Sunday, September 16, 2007

Spook Country

"The sky above the port was the color of television, tuned to a dead channel."

Thus Gibson began his first novel, twenty-three years ago. About 2,173 pages later, he gives us the following...

Milgrim had never been one for metaphysics, but. . . .this text was starting to reveal the pleasure to be had from metaphysical contemplation. Particularly if you were contemplating these Free Spirit guys, who seemed to have been a combination of Charlie Manson and Hannibal Lecter.
And insofar as everything was equally of God, they taught, those who were most in touch with the Godness in every last thing would make it a point to do anything at all, particularly anything still forbidden by those who hadn't yet gotten the Free Spirit message. To which end they went around having sex with anybody they could get to hold still for it, or not, as the case might be—rape being viewed as particularly righteous, and murder equally so. It was like a secret religion of mutually empowered sociopaths, and Milgrim thought it was probably the gnarliest single example of human behavior he'd ever heard of. Someone like Manson, for instance, simply wouldn't have been able to get any traction, had he landed among the brothers and sisters of the Free Spirit. Probably, Milgrim guessed, Manson would've hated it. What good would it be to be Charlie Manson in a whole society of serial killers and rapists, each one convinced that he or she was directly manifesting the Holy Spirit?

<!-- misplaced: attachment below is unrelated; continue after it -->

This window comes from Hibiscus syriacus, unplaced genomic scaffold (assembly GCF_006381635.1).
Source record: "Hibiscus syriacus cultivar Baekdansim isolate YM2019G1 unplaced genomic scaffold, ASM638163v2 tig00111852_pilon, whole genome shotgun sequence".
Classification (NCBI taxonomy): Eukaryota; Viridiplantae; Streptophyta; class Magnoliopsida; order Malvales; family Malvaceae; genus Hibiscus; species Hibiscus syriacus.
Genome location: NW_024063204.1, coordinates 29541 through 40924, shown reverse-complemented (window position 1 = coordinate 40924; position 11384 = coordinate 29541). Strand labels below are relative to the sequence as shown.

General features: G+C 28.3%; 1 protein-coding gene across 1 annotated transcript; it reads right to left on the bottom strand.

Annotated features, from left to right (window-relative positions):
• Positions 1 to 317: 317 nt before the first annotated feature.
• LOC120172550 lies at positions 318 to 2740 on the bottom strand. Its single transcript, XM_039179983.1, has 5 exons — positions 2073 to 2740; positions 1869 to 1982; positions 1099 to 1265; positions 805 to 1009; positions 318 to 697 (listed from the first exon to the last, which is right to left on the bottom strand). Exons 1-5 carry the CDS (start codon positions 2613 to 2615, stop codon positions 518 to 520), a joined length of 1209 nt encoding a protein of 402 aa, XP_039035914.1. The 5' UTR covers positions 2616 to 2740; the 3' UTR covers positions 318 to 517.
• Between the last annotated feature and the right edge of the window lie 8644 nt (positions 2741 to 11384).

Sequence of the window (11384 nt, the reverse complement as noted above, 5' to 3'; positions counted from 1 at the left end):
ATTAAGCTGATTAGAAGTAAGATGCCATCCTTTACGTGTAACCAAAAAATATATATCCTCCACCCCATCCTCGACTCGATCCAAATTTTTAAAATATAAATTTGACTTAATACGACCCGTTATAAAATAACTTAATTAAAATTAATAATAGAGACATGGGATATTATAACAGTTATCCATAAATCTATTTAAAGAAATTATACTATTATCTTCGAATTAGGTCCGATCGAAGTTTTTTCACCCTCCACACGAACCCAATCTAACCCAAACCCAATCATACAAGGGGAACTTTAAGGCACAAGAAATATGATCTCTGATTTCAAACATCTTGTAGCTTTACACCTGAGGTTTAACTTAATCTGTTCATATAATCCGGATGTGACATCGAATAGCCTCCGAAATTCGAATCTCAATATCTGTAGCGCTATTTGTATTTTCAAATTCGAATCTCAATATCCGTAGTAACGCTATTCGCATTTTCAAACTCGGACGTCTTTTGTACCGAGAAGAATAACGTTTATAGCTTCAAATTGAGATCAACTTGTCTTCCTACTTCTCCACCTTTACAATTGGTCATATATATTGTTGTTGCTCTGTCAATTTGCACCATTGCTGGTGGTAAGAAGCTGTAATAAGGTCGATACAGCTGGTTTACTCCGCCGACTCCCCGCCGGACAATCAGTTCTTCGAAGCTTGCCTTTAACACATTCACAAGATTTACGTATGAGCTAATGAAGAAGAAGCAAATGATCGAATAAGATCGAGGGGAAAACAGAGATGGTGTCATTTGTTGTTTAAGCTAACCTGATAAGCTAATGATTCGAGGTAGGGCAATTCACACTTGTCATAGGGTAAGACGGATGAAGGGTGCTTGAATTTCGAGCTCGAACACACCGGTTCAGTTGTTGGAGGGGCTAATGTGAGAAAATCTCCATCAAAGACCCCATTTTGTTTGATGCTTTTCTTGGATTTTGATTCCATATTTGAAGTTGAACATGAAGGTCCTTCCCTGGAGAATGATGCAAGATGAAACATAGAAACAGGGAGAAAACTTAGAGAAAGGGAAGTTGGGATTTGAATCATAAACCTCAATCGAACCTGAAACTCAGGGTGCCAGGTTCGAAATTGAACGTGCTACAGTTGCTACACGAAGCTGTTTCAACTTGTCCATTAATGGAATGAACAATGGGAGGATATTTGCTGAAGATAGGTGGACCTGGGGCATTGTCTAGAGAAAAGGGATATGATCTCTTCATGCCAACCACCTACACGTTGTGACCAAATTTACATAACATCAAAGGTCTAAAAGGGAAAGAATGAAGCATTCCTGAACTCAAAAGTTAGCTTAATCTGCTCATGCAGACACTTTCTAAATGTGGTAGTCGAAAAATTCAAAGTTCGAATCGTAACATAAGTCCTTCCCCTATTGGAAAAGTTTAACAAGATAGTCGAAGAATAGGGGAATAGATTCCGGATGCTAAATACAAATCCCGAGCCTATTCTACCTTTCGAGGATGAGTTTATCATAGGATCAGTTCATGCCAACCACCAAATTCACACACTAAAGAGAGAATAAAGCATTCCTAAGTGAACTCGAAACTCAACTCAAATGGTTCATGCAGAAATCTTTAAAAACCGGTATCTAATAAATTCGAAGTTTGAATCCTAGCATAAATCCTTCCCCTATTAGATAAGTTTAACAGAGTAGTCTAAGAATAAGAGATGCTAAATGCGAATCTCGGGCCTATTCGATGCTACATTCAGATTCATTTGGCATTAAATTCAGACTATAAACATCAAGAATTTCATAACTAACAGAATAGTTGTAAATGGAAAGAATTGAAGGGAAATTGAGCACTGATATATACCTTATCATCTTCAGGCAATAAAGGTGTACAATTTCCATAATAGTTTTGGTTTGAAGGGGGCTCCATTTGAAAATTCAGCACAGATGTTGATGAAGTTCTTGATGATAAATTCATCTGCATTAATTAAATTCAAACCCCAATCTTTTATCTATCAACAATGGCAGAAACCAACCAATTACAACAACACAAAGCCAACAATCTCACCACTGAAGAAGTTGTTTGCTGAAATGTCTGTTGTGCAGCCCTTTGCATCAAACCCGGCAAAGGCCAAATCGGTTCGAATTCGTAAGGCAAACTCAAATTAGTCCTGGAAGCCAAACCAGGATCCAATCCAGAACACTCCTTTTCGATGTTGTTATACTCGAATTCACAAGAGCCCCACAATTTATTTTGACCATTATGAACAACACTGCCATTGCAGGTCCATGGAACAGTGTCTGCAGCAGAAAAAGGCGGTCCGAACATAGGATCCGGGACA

But the other aspect of the Free Spirit that fascinated him, and this applied to the whole text, was how these heresies would get started, often spontaneously generating around some single medieval equivalent of your more outspoken homeless mumbler. Organized religion, he saw, back in the day, had been purely a signal-to-noise proposition, at once the medium and the message, a one-channel universe. For Europe, that channel was Christian, and broadcasting from Rome, but nothing could be broadcast faster than a man could travel on horseback. There was a hierarchy in place, and a highly organized methodology of top-down signal dissemination, but the time lag enforced by tech-lack imposed a near-disastrous ratio, the noise of heresy constantly threatening to overwhelm the signal.

It surprised me, as I progressed through the novel, that Milgrim ended up being one of the main vehicles of step-by-step commentary on interesting subjects not intrinsically tied to the plot of the book. I didn't guess him for that type of character, early on in the story.

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